Steps to build SelfControl from scratch with no prior OSX dev experience

Preamble

This post documents the steps required to be able to clone and build SelfControl from absolute scratch – as in, you haven’t done any Mac development to speak of before at all *as of Feb 12, 2016*. I assume you’re running El Capitan.

The only prerequisite I’m going to assume you have is Xcode because:

  1. I really don’t want to try to fully uninstall it from my machine for the purposes of this walkthrough and
  2. if you haven’t got it fully installed, the steps to getting that going are trivial (if you try to run something and it says you need to install more components, install those components. If it says you need to accept the command-line license, page through the full license text in the Terminal and type ‘agree’ (or whatever it asks you to type – I don’t recall the exact text)

(Edited: the above is not quite true. While writing the below I realized that I’m also assuming you are using Homebrew. Look, I’ve tried Macports, and I’ve tried Homebrew, and although there are a lot of pluses about Macports, the developer zeitgeist seems to be around Homebrew. It’s just easier, ok?)

Other than that, I’m assuming you don’t have any extra libraries or tools installed. The reason I’ve listed an exact date above is that I think that part of why this didn’t work for me but did for others is because of a recent change to Ruby that broke CocoaPods. So others couldn’t help me because either they weren’t using that version of Ruby or they’d already gotten their pods successfully installed; the SelfControl build wasn’t failing for them.

Steps

We’ll start with the official build instructions & go from there. I may submit a pull request to update some of the steps – step 2 is definitely wrong once you install the CocoaPods.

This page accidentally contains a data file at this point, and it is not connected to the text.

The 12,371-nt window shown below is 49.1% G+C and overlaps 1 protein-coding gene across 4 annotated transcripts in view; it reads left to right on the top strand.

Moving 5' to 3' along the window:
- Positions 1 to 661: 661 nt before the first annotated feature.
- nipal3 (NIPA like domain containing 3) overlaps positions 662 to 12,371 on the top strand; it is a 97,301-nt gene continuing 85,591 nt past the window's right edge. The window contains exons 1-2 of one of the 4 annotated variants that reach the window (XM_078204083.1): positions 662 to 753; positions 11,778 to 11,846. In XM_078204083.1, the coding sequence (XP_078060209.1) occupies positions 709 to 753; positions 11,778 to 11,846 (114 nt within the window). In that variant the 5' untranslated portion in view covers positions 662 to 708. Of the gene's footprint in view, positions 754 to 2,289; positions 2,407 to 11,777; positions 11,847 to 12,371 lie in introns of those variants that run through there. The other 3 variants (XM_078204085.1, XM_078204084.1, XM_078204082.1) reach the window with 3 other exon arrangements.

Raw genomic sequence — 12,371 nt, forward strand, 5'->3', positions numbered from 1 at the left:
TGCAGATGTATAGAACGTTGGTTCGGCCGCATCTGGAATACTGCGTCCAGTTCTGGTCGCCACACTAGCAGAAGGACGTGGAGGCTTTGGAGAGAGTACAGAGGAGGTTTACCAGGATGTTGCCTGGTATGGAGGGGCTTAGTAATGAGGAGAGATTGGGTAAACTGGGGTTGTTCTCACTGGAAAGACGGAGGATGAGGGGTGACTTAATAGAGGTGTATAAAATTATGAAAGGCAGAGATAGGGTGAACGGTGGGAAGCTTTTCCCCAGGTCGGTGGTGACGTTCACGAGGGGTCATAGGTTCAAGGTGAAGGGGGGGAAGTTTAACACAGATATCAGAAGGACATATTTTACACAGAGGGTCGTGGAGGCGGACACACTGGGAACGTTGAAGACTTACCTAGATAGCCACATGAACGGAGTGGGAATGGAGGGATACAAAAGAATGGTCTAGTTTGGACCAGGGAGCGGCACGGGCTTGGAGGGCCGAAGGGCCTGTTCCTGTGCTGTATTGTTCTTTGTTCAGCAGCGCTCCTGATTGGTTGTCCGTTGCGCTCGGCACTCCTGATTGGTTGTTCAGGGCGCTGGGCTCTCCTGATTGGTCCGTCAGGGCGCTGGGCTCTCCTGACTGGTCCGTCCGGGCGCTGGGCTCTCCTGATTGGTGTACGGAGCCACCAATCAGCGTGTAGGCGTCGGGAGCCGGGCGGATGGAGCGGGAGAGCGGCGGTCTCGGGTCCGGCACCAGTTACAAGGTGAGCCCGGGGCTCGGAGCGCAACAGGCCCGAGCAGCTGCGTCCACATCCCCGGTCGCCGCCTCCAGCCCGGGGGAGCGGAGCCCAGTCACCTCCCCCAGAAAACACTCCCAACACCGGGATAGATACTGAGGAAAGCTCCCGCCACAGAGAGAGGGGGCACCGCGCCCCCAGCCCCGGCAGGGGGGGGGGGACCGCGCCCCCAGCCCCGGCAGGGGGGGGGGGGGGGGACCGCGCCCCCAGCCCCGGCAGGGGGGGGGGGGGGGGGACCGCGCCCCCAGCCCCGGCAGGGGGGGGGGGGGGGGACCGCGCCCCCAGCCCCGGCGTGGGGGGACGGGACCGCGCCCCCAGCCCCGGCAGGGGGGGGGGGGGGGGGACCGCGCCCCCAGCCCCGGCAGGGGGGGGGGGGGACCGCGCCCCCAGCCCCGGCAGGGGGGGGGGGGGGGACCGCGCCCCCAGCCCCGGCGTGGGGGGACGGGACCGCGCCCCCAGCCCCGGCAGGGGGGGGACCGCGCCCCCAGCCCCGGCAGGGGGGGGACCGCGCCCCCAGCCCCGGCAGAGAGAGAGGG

1. Clone the repository
  2. Open SelfControl.xcodeproj in Xcode
  3. Switch the Scheme selector (upper-left-hand corner) to SelfControl — not Distribution
  4. Build!
1. Clone the repository

This is completely correct. However, if your goal is to contribute to SelfControl, you probably want to fork the repo and then clone your fork instead (after all, why are you building from scratch if you aren’t planning to contribute?). But for this walkthrough, you can just clone the official repo if you want. Go to the directory where you want to do your build and run:

git clone https://github.com/SelfControlApp/selfcontrol.git

If you forked the repo, you’d just replace it with your copy, e.g.

git clone https://github.com/karamcnair/selfcontrol.git

That’s what I did. Here’s what you’ll have in the directory after the clone.

 

git_clone

2. Open SelfControl.xcodeproj in Xcode

Nope. I’m not sure if the instructions are just out of date or whether there are multiple paths to building this project with CocoaPods but if you follow the instructions directly and try to build the .xcodeproj file you’ll get missing dependencies because the CocoaPod libraries aren’t there.

See?

So we’re going to take a detour from the official instructions at this point because this is what threw me off last summer and where we’re going off-road in our quest to get this working.

Let’s install CocoaPods